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Lessons From The Dugard Abduction

This is TALK OF THE NATION. I'm Neal Conan in Washington.

The facts of the Jaycee Dugard case are appalling. We can't gloss over what's happened if we're to learn what went wrong here and what we can learn from it, but we do want to advise those of you with children nearby that some of what you may hear will be difficult. Last week, a convicted kidnapper and rapist named Phillip Garrido told police that he and his wife perpetrated a crime he himself described as disgusting. Eighteen years ago, they kidnapped 11 year old Jaycee Lee Dugard as she walked to a school bus stop in a quiet neighborhood in California.

They kept her imprisoned in a dismal backyard compound of tents and sheds, where she was held in isolation. She had two daughters by her alleged captor; the youngest is 11, the same age she was when she was abducted. Garrido and his wife face 29 felony charges. They've entered pleas of not guilty. The case is obviously unusual, maybe unique. But what went wrong here? Why did this take 18 years? Contra Costa Sheriff Warren Rupf admitted his department's failures in the case. We have yet to hear from parole officers. Some neighbors voiced suspicion, others didn't.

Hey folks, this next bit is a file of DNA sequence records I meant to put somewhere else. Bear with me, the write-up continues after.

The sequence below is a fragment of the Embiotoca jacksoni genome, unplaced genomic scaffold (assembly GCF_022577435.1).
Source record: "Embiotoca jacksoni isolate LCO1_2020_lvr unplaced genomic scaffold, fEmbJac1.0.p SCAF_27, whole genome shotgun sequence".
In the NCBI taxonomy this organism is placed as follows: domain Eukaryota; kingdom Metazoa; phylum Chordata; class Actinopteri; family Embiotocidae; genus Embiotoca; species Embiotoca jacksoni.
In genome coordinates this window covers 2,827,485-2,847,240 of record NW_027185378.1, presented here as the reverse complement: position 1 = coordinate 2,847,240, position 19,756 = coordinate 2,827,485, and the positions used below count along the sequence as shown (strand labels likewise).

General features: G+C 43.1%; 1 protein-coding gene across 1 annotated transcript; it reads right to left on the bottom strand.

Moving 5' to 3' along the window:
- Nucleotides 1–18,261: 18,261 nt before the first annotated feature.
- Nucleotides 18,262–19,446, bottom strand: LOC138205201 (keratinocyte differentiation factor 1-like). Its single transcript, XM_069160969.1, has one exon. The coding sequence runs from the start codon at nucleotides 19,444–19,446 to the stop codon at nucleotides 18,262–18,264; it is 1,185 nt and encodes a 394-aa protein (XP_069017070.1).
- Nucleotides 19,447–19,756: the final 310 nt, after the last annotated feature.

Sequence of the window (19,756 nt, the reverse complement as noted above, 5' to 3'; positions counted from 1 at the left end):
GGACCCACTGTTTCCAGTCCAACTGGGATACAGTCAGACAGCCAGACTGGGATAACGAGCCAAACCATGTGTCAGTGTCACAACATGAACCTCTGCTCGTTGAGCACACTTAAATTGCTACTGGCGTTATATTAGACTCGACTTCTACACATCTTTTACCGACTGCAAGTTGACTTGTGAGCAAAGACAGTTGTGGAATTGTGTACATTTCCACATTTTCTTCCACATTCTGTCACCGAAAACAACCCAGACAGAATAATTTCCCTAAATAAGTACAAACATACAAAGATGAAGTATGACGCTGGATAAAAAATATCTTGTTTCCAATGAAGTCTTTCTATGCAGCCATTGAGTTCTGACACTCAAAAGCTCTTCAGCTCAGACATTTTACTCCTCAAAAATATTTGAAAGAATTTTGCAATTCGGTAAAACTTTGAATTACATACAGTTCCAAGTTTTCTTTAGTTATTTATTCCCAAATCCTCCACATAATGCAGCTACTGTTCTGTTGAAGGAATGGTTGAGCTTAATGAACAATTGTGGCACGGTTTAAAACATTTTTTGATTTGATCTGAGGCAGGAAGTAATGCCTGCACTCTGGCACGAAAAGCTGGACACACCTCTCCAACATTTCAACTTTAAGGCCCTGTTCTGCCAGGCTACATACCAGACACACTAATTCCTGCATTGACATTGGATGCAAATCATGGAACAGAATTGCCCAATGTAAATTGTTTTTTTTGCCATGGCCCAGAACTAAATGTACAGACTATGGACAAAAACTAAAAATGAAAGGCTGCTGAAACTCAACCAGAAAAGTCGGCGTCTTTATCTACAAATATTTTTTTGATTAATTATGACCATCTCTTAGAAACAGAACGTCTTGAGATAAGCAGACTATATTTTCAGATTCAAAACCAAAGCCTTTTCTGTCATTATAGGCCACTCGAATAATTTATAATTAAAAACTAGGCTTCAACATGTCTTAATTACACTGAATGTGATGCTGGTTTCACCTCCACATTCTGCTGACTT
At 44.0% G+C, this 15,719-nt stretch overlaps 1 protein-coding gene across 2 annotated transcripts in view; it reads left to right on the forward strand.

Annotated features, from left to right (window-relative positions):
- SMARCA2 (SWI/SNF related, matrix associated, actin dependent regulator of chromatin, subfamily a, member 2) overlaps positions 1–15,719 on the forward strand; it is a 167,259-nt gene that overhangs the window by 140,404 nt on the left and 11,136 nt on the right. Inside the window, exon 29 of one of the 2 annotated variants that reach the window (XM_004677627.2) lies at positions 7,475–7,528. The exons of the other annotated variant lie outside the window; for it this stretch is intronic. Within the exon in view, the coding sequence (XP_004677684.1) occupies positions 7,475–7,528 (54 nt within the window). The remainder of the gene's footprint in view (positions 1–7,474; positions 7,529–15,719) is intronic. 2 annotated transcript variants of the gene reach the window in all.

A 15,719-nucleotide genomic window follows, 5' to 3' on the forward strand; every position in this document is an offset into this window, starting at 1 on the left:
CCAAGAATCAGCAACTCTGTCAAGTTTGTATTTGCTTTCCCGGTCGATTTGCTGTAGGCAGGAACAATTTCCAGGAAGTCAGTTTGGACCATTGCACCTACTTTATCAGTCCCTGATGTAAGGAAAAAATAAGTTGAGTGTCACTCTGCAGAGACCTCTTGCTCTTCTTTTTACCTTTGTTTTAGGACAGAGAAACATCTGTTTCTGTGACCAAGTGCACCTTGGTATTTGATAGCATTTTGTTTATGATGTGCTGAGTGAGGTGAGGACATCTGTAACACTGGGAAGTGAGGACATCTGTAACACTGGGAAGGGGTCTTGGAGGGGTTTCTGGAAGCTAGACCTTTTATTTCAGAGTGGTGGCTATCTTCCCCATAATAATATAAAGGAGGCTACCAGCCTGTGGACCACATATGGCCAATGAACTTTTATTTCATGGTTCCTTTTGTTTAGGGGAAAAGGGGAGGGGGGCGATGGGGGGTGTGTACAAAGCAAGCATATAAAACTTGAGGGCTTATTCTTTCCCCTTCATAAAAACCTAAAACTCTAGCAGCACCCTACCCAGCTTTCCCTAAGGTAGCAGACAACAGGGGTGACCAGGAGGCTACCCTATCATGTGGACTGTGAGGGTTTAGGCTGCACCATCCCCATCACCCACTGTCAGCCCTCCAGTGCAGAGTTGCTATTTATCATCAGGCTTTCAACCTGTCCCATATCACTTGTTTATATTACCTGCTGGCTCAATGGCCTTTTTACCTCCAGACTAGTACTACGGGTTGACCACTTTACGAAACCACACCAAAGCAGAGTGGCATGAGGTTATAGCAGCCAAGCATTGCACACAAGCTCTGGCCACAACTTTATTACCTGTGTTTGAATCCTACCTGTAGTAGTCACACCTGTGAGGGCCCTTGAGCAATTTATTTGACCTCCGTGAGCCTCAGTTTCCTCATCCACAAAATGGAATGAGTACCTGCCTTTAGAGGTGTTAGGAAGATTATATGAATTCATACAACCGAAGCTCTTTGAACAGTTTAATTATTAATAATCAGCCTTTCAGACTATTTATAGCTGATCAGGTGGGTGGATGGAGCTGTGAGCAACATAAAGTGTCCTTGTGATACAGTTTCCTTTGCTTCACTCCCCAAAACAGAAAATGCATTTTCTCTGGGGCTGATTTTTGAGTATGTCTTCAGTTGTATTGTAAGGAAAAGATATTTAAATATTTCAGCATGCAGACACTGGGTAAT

Today, lessons learned in the Dugard case. What is our role as citizens when we suspect a crime, especially one involving children where allegations can be explosive? 800 989 8255 is the phone number. Click on TALK OF THE NATION. And Clint, nice to have you back on TALK OF THE NATION.

Mr. CLINT VAN ZANDT (FBI Agent): Thank you, Neal. What went wrong here?